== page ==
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Sensing & Measurement

Artificial-immune-system approach enables monitoring structural health

Adaptive-sensor networks will assess structures, diagnose emerging problems, and provide early-warning systems.
10 September 2009, SPIE Newsroom. DOI: 10.1117/2.1200909.1719

Wireless sensor networks are emerging as useful tools for structural-health monitoring (SHM). While such networks offer a number of advantages, SHM systems face many challenges. Major issues include provision of sustainable, long-term, and autonomous monitoring, active detection and identification of structural damage, and development of adaptive approaches that can adjust to changing monitoring conditions.

We are employing an artificial-immune-system (AIS) approach to developing sensor networks1 for self-diagnostic and adaptive SHM settings. Our goal is to introduce desirable attributes into these systems, such as adaptation, learning capability, and memory mechanisms. The natural immune system protects living organisms from invading antigens through collaboration of B and T immune cells (see Figure 1). B and T cells are the major types of lymphocytes that mediate the adaptive immune response. They are responsible for recognizing and eliminating pathogenic agents. The surface receptor (antibody) of an immune cell can recognize and bind antigens. When a B cell's receptor recognizes a nonself antigen and receives a stimulation signal from a helper T cell, the former is activated. It proliferates and differentiates into antibody-secreting (plasma) and memory cells. An antibody binding to an antigen will mark it for destruction. The virally infected cells are eventually eliminated by killer T cells.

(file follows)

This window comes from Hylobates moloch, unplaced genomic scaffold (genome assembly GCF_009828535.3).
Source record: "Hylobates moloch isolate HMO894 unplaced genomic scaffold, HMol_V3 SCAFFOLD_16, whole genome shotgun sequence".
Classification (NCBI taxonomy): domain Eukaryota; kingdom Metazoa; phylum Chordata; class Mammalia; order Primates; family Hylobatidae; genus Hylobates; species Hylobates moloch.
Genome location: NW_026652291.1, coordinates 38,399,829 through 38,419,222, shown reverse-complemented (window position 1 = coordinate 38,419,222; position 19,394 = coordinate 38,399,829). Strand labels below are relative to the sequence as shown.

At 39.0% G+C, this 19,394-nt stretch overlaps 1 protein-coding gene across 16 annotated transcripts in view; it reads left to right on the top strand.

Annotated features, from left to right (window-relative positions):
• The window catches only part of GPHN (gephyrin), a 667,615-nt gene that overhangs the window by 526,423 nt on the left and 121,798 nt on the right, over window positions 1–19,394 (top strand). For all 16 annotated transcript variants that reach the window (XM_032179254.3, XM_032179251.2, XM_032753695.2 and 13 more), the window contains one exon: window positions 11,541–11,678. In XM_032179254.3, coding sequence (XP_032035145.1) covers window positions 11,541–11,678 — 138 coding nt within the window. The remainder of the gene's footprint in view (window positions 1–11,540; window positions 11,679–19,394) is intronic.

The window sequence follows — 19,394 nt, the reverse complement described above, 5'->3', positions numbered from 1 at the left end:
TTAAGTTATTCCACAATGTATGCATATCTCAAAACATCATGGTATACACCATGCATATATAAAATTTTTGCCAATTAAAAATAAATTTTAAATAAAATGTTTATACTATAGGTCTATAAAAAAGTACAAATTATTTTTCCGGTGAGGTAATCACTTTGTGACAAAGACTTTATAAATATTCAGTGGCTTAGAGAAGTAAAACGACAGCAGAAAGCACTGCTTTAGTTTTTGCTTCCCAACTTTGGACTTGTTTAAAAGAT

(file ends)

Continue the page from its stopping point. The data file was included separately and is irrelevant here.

Figure 1. Lymphocytes (such as B and T cells) recognize and eliminate antigens in the natural immune system. APC: Antigen-presenting cell. TH, TK: Helper, killer T cell.

The AIS approach is well suited to address SHM problems. First, AIS-based SHM systems can automatically manage structure-monitoring tasks by generating and distributing monitoring agents (mimicking B cells). Second, they actively distribute specialized agents to sites where they are needed. Finally, the natural immune system's ability to adapt to foreign attacks using clonal selection has great value and applicability in SHM sensor networks. Selective generation of mobile monitoring agents is essential for producing enough specialized agents in resource-constrained sensor networks.

We have designed an AIS-based SHM sensor-network framework (see Figure 2). A group of autonomous mobile agents monitors a structure's health by patrolling a sensor network. Each agent's ‘antibody’ is an algorithm that recognizes a certain type of structural-damage pattern. A mobile-agent system, Mobile-C,2–4 supports the generation, migration, and management of the agents. When an agent's antibody recognizes a damage pattern at a sensor node, the agent contacts the knowledge base. If the damage is confirmed, the agent is activated. Its antibody will be cloned and mutated through a clonal-selection process. An alert agent is subsequently generated to send a warning message to remote (human) operators. At the same time, mobile agents carrying cloned antibodies migrate to locations close to the damage site, where they conduct careful damage diagnosis and generate a report for human assessment.